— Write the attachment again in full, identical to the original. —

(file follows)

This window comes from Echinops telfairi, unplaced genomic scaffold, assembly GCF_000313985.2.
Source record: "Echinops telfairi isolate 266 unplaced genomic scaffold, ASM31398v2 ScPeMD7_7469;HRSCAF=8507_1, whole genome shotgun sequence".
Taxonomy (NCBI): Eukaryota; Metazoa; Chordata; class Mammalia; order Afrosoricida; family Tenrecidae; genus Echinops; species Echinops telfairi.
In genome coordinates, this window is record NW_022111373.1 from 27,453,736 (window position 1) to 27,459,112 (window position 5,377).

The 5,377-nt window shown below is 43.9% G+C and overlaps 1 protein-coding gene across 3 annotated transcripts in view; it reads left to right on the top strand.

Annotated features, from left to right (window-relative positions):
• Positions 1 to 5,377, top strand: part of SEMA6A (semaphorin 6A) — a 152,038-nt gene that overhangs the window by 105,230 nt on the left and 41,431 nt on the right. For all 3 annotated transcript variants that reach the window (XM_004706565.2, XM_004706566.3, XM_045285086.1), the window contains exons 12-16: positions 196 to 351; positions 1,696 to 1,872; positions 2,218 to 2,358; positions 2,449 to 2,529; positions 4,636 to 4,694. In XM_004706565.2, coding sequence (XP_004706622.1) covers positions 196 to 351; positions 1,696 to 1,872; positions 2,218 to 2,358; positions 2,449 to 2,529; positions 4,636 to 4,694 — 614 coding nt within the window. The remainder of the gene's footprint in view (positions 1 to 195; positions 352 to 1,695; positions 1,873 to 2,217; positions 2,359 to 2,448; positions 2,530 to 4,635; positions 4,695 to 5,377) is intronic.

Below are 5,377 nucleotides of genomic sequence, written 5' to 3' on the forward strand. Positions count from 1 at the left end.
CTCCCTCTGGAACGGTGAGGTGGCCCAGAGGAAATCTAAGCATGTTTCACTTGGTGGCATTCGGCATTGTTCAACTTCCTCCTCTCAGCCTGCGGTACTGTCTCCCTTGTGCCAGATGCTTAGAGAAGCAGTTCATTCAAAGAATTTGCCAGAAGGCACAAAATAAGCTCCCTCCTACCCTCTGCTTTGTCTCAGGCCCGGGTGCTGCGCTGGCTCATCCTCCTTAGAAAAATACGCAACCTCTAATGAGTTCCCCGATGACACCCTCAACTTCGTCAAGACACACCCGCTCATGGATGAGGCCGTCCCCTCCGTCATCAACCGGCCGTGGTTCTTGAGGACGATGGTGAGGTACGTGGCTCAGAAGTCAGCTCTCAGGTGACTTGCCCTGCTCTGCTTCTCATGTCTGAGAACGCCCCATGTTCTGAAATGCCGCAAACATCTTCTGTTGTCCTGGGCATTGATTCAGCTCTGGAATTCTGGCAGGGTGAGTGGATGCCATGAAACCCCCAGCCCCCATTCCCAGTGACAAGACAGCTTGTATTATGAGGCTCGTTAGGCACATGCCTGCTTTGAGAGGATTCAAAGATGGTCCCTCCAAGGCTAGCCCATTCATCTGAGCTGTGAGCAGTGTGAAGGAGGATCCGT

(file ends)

This window comes from Echinops telfairi, unplaced genomic scaffold, assembly GCF_000313985.2.
Source record: "Echinops telfairi isolate 266 unplaced genomic scaffold, ASM31398v2 ScPeMD7_7469;HRSCAF=8507_1, whole genome shotgun sequence".
Taxonomy (NCBI): Eukaryota; Metazoa; Chordata; class Mammalia; order Afrosoricida; family Tenrecidae; genus Echinops; species Echinops telfairi.
In genome coordinates, this window is record NW_022111373.1 from 27,453,736 (window position 1) to 27,459,112 (window position 5,377).

The 5,377-nt window shown below is 43.9% G+C and overlaps 1 protein-coding gene across 3 annotated transcripts in view; it reads left to right on the top strand.

Annotated features, from left to right (window-relative positions):
• Positions 1 to 5,377, top strand: part of SEMA6A (semaphorin 6A) — a 152,038-nt gene that overhangs the window by 105,230 nt on the left and 41,431 nt on the right. For all 3 annotated transcript variants that reach the window (XM_004706565.2, XM_004706566.3, XM_045285086.1), the window contains exons 12-16: positions 196 to 351; positions 1,696 to 1,872; positions 2,218 to 2,358; positions 2,449 to 2,529; positions 4,636 to 4,694. In XM_004706565.2, coding sequence (XP_004706622.1) covers positions 196 to 351; positions 1,696 to 1,872; positions 2,218 to 2,358; positions 2,449 to 2,529; positions 4,636 to 4,694 — 614 coding nt within the window. The remainder of the gene's footprint in view (positions 1 to 195; positions 352 to 1,695; positions 1,873 to 2,217; positions 2,359 to 2,448; positions 2,530 to 4,635; positions 4,695 to 5,377) is intronic.

Below are 5,377 nucleotides of genomic sequence, written 5' to 3' on the forward strand. Positions count from 1 at the left end.
CTCCCTCTGGAACGGTGAGGTGGCCCAGAGGAAATCTAAGCATGTTTCACTTGGTGGCATTCGGCATTGTTCAACTTCCTCCTCTCAGCCTGCGGTACTGTCTCCCTTGTGCCAGATGCTTAGAGAAGCAGTTCATTCAAAGAATTTGCCAGAAGGCACAAAATAAGCTCCCTCCTACCCTCTGCTTTGTCTCAGGCCCGGGTGCTGCGCTGGCTCATCCTCCTTAGAAAAATACGCAACCTCTAATGAGTTCCCCGATGACACCCTCAACTTCGTCAAGACACACCCGCTCATGGATGAGGCCGTCCCCTCCGTCATCAACCGGCCGTGGTTCTTGAGGACGATGGTGAGGTACGTGGCTCAGAAGTCAGCTCTCAGGTGACTTGCCCTGCTCTGCTTCTCATGTCTGAGAACGCCCCATGTTCTGAAATGCCGCAAACATCTTCTGTTGTCCTGGGCATTGATTCAGCTCTGGAATTCTGGCAGGGTGAGTGGATGCCATGAAACCCCCAGCCCCCATTCCCAGTGACAAGACAGCTTGTATTATGAGGCTCGTTAGGCACATGCCTGCTTTGAGAGGATTCAAAGATGGTCCCTCCAAGGCTAGCCCATTCATCTGAGCTGTGAGCAGTGTGAAGGAGGATCCGT